The concept of change is central to Dean Arnold's book. On the one hand, this is not new. For decades, historically minded anthropologists have wrestled with how to identify and evaluate dynamic processes. On the other hand, Arnold's book differs because it uses a narrow scope and a microscale to analyze transformation. Written by a specialist of ceramic ethnoarchaeology, its focus is on nearly forty years of pottery production and circulation among members of a Maya community in Ticul, Yucatán.
Arnold argues that social, political, and economic changes materialize in pottery. Adopting anthropology's unique holistic perspective, he identifies and combines at least five paradigms that scholars have used to interpret change. As a result, readers weave through analytical frames such as specialization and evolving complexity, evolutionary processes, technological choice, cognitive anthropology, and engagement theory.
In thirty-two years, Arnold took ten trips to Yucatán. From the vantage point that extended fieldwork afforded, he observed and participated in the [End Page 770] daily lives of potters. He watched as the demand for pots changed, altering patterns of consumption accordingly. He observed how weather, water, and other natural things shaped desire, and he saw how the advent of tourism and mechanized technology altered it. "The development of municipal piped water in the 1960s" shattered "consumer demand for water-carrying and storage vessels" (p. 124).
How industrialization impacts indigenous ways interests Arnold. References to ritual provide insight into the important but shifting roles that potters and their products play in demarcated space and time. For instance, various kinds of clay containers are used for ceremonies transacted on the Day of the Dead. Traditionally, members of the community purchased items such as bowls for food and burners for candles and incense. However, as Arnold notes, increased access to metal pots has "led to the replacement of clay cooking vessels with metal ones" (p. 124).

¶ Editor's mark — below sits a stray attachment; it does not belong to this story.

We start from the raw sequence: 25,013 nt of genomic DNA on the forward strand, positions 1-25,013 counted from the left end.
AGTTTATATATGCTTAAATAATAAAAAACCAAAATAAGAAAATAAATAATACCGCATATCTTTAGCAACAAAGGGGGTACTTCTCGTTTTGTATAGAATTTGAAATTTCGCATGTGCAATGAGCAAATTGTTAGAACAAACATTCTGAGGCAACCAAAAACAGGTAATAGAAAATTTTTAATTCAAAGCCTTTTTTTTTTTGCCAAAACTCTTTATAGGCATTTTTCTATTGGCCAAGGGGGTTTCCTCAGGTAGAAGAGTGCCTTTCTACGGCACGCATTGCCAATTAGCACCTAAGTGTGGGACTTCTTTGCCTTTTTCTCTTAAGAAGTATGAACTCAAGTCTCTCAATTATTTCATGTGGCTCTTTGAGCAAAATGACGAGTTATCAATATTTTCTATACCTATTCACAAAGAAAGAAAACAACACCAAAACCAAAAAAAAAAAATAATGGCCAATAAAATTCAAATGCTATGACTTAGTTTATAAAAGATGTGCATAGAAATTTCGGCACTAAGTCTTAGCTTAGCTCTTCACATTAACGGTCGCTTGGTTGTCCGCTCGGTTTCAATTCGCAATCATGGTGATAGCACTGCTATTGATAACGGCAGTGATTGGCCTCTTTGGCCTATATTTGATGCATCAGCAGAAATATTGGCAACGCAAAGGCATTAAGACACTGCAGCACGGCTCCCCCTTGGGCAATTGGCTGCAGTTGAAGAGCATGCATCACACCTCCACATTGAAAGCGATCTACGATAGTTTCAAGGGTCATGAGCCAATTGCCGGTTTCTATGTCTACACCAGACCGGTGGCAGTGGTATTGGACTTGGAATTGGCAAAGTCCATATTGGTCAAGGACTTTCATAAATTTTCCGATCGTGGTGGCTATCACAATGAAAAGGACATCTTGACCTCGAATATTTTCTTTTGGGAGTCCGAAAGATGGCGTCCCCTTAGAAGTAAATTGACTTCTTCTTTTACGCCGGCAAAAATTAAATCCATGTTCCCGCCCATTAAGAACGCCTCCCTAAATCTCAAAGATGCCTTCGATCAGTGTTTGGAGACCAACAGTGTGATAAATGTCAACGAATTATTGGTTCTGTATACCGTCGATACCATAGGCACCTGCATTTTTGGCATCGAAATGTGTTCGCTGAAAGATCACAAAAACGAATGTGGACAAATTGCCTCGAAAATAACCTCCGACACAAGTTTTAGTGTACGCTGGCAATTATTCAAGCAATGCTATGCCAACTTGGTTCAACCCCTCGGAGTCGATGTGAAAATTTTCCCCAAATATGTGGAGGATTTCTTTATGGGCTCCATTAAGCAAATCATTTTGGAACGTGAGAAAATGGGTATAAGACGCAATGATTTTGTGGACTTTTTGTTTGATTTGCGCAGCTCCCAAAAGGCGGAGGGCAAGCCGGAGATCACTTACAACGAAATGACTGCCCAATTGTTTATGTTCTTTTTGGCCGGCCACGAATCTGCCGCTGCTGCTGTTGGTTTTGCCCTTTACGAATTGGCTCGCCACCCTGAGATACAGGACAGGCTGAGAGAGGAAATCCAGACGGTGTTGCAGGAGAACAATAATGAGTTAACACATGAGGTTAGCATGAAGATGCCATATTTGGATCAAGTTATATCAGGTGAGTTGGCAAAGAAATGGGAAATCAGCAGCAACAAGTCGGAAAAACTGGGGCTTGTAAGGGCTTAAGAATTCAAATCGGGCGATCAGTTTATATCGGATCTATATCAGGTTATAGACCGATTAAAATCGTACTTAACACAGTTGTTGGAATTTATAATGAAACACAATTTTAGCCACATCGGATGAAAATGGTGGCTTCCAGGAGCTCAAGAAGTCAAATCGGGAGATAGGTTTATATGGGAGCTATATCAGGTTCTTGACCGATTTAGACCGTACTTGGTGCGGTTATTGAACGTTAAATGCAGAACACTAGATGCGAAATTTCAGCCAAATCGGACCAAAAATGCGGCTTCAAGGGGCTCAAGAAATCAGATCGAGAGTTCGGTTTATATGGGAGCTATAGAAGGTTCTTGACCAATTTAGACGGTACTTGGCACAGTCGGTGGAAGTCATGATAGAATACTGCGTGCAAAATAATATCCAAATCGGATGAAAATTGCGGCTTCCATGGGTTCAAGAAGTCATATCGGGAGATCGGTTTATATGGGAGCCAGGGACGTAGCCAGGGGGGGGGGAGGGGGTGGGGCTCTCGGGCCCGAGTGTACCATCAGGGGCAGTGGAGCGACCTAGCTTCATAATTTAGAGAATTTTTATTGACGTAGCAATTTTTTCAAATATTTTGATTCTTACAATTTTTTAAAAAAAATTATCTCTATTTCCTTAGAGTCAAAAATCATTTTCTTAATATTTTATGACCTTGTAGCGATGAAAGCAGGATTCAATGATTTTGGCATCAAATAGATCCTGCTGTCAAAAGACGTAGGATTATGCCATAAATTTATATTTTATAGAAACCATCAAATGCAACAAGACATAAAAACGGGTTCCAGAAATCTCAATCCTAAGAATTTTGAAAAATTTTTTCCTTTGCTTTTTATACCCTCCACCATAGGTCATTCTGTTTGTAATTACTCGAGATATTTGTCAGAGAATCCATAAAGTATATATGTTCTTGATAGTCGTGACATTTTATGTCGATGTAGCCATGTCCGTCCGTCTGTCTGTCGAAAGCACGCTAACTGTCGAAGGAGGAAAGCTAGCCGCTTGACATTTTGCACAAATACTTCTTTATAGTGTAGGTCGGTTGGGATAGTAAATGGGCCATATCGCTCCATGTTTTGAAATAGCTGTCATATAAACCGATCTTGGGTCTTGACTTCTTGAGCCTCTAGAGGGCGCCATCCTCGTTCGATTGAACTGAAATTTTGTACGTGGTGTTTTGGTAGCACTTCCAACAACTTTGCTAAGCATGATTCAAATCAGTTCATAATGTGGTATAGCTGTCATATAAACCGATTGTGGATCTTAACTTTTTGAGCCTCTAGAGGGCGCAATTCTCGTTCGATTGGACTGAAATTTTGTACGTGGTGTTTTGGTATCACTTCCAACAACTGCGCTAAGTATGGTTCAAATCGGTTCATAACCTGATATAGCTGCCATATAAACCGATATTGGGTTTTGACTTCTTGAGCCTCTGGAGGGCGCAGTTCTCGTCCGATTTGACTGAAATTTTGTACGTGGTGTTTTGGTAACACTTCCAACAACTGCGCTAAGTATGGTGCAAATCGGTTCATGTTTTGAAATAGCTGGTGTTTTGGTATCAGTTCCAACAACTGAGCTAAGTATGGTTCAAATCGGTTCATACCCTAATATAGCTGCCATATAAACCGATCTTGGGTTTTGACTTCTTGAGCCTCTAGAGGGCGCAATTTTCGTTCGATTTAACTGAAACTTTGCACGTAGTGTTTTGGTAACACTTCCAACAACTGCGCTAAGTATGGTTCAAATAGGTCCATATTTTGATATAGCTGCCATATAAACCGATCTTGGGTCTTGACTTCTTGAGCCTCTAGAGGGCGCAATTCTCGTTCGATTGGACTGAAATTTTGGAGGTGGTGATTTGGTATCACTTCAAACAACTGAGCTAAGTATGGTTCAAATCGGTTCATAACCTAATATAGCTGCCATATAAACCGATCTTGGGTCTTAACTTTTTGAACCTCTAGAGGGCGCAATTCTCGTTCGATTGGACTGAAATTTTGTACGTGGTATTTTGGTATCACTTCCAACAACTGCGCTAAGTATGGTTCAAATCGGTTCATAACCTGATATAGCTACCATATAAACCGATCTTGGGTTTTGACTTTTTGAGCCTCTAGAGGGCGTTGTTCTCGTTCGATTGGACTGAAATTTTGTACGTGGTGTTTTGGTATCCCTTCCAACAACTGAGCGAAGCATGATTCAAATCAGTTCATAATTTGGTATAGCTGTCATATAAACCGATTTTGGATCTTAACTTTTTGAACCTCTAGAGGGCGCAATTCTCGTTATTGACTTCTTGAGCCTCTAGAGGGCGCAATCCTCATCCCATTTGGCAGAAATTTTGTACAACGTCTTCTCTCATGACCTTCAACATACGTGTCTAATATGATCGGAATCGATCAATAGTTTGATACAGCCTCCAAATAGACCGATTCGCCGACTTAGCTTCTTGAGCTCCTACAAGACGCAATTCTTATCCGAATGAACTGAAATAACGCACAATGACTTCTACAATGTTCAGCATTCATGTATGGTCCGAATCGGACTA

Alongside industrialization, Arnold glimpses globalization. A sharp opponent of synchronic studies, he defines globalization as a historical process. In doing so, he dismantles distinctions such as the globalized present and the non-globalized past, stating pointedly that "cultural evolution in the present is accelerating at a rapid pace, collapsing centuries of cultural evolution into the span of a scholar's lifetime" (p. 20). Arnold's analysis of globalization is peripheral, but it is difficult to read and not realize that international forces are influencing contemporary village life in Ticul.
To what extent are these external influences new? What counts as change? These questions haunt this book. Arnold is meticulous in his efforts. He is attentive to details such as fabrication and firing technologies, forming techniques and turntables, and clay and temper procurement. Serious consideration of such factors risks diverting awareness away from the impact of long-term, large-scale transformation: conquest, colonization, independence, and revolution. Investigating historical events in tandem with current forms of social change could further disintegrate the artificial divides we carve into time; it could push us to wonder how people identify change for themselves.
Pottery is an important part of everyday life in Ticul. There are pots for plants, food, flowers, incense, music, coins, ashes, and souvenirs. They surface in stories. They are sold in markets. This book motivates us to be mindful of the mutable material processes that make pots possible. [End Page 771]
Dr. Bhimull is assistant professor of anthropology and African-American studies at Colby College in Maine.